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Tuesday, 11 February, 2003, 05:53 GMT
European press review
The crisis within Nato over boosting military aid for Turkey pending hostilities against Iraq exercises many European newspapers today.
The uproar in Nato after France and Belgium blocked Alliance plans to begin shipping military equipment to Turkey generates comment in both western and eastern Europe, not least in the Russian press.
"The Americans are in shock, the Europeans are shrugging their shoulders. It is not clear how the situation will develop next," comments the leading daily Izvestiya.
"The thing the Bush administration was most afraid of happened yesterday - the European coalition of opponents of war in Iraq, headed by France and Germany, has moved from words to concrete deeds. And it did so using a lever to which it had access - membership of Nato."
"Nato vetoes itself - France performs a Turkish demarche," says the mass-circulation daily Moskovskiy Komsomolets.
A headline in Komsomolskaya Pravda proclaims "The threat of war splits Nato".
Denmark's Information writes of "Monday's drama at Nato headquarters" noting that "the parties have entered the decisive trial of strength".
Washington is using Nato unity as a means to twist the arms of France and Germany, it argues, suggesting a way around the impasse is to "defer the question of military support for Turkey until after the Security Council has met and taken a decision."
Describing the Nato crisis as "deeply serious", another Danish daily, Berlingske Tidende, says it encourages Saddam Hussein "to continue his tricks with the weapons inspectors and the global community".
It also fears that by allowing "national and populist interests to weigh more heavily than the internal solidarity which is Nato's foundation and justification", there will be serious long-term repercussions for Nato.
Across the water in non-Nato Sweden, Stockholm's Dagens Nyheter considers that France and Germany have created "the worst crisis in the alliance's history".
It is "probably only a matter of time" before France, Germany and Belgium are forced to back down by other Nato countries, but if they remain defiant, the USA and other alliance partners will help Turkey by circumventing Nato, believes the daily.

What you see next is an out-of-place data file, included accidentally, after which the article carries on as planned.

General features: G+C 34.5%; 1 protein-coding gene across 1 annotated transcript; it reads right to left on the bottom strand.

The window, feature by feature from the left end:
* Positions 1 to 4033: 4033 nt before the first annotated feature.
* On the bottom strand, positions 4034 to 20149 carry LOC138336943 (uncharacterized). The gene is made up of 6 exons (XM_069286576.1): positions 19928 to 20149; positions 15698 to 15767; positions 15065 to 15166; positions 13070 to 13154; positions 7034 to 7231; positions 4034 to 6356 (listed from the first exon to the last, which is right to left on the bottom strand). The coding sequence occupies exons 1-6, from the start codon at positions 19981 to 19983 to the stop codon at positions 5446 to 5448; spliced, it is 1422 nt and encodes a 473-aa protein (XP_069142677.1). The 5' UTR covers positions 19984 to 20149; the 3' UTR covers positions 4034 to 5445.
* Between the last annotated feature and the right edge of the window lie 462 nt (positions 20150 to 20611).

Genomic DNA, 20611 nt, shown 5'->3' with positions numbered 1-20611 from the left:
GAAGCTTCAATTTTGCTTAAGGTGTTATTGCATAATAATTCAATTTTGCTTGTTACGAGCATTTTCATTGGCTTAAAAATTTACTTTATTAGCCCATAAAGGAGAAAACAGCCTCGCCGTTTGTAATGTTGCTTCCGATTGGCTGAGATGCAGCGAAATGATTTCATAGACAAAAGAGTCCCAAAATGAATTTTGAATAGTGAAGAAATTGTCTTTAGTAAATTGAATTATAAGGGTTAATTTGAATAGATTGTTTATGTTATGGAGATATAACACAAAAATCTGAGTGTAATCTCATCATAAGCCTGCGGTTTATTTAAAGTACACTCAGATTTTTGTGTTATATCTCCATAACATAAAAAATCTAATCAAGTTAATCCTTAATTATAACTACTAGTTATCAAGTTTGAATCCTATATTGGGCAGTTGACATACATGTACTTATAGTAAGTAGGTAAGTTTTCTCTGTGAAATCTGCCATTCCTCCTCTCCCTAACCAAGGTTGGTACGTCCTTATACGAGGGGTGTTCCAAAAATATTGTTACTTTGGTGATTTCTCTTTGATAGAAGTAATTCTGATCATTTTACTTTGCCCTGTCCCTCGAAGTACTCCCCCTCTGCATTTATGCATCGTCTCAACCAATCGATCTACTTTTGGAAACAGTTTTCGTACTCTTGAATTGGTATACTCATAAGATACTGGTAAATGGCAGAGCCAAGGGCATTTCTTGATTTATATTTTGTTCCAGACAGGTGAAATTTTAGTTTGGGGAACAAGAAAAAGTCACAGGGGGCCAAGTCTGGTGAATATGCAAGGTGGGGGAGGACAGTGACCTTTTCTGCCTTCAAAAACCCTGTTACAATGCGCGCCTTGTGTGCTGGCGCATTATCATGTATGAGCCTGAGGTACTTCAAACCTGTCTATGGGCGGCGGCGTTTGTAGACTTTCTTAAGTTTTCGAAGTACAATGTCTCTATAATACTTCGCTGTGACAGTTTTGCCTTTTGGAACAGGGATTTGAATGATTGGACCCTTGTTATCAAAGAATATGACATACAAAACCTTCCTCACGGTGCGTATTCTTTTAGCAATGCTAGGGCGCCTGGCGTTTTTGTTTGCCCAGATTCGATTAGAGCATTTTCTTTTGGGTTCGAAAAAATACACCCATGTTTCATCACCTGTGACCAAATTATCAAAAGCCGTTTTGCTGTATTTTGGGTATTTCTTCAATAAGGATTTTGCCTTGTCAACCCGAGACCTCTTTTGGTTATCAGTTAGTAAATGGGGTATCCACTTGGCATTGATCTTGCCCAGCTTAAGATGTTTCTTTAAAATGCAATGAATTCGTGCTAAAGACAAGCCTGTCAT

"The question will then be if it will be at all possible to keep the almost 54-year-old military alliance together."
Russia's Defence Ministry newspaper Krasnaya Zvezda views favourably Moscow's stand faced with what is described as the "open enmity" between Washington and some European nations.
"Moscow has to resolve a complex political brain-twister, in which the coincidence of interests with the leaders of European integration on a number of issues, notably Iraq, has to be combined with the goal of preserving good relations with Washington.
"It is precisely this interaction with different centres of power which can be seen as a sensible policy in the conditions of a multi-polar world."
The Russian business weekly Itogi is not quite so sanguine.
"Even if Colin Powell had presented the UN with an atomic bomb confiscated from Saddam, the Europeans would have been unlikely to agree to start a war. Iraq is only an indicator of a general cooling in relations between the Old and New Worlds," it says in a piece headlined "Freezing point".
"Russia's task is the hardest of all - to uphold its own interests, whilst skilfully manoeuvring between the two 'poles of cold'."
France's Le Monde succinctly expresses the state of US-French relations in a front-page headline: "Iraq: Paris exasperates Washington".
Le Figaro also leads on the effects of the Iraqi crisis on relations between Europe and the US: "Iraq deepens transatlantic rift."
The paper notes that US Secretary of State Colin Powell has failed to convince the French of the need for military action against Iraq, adding that only 14% feel it necessary to intervene in Iraq, according to an opinion poll.
The Munich based Sueddeutsche Zeitung calls the German Government a "pathetically bad advocate of a good cause" over its stance on war against Iraq.
"Never before in German history has such a right and important stance been so badly justified as the German 'No' to a war against Iraq.
"In a situation where the chancellor, his defence minister and his foreign minister should act as a trinity, ie three individuals rooting for the same cause, we are faced with a panicking Schroeder, a muttering Struck and a desperate Fischer."
The paper concludes that differences between foreign minister and chancellor are not unheard of, but none of them have been so damaging to Germany in the eyes of the world.
Sueddeutsche Zeitung also comments on Tuesday's German-Spanish summit in Lanzarote.
"Whoever finds the Berlin winter too cold will certainly enjoy an official visit to the Canaries."
However, not all is likely to be sweetness and light. "Schroeder's position against an attack on Iraq is in stark contrast to Aznar's eagerness, he never misses an opportunity to present himself as loyal ally to US President George Bush."
And Germany is no longer an example to Spain, with the former's economy waning, while the latter's is buoyant, adds the daily.
The European press review is compiled by BBC Monitoring from internet editions of the main European newspapers and some early printed editions.
The BBC is not responsible for the content of external internet sites
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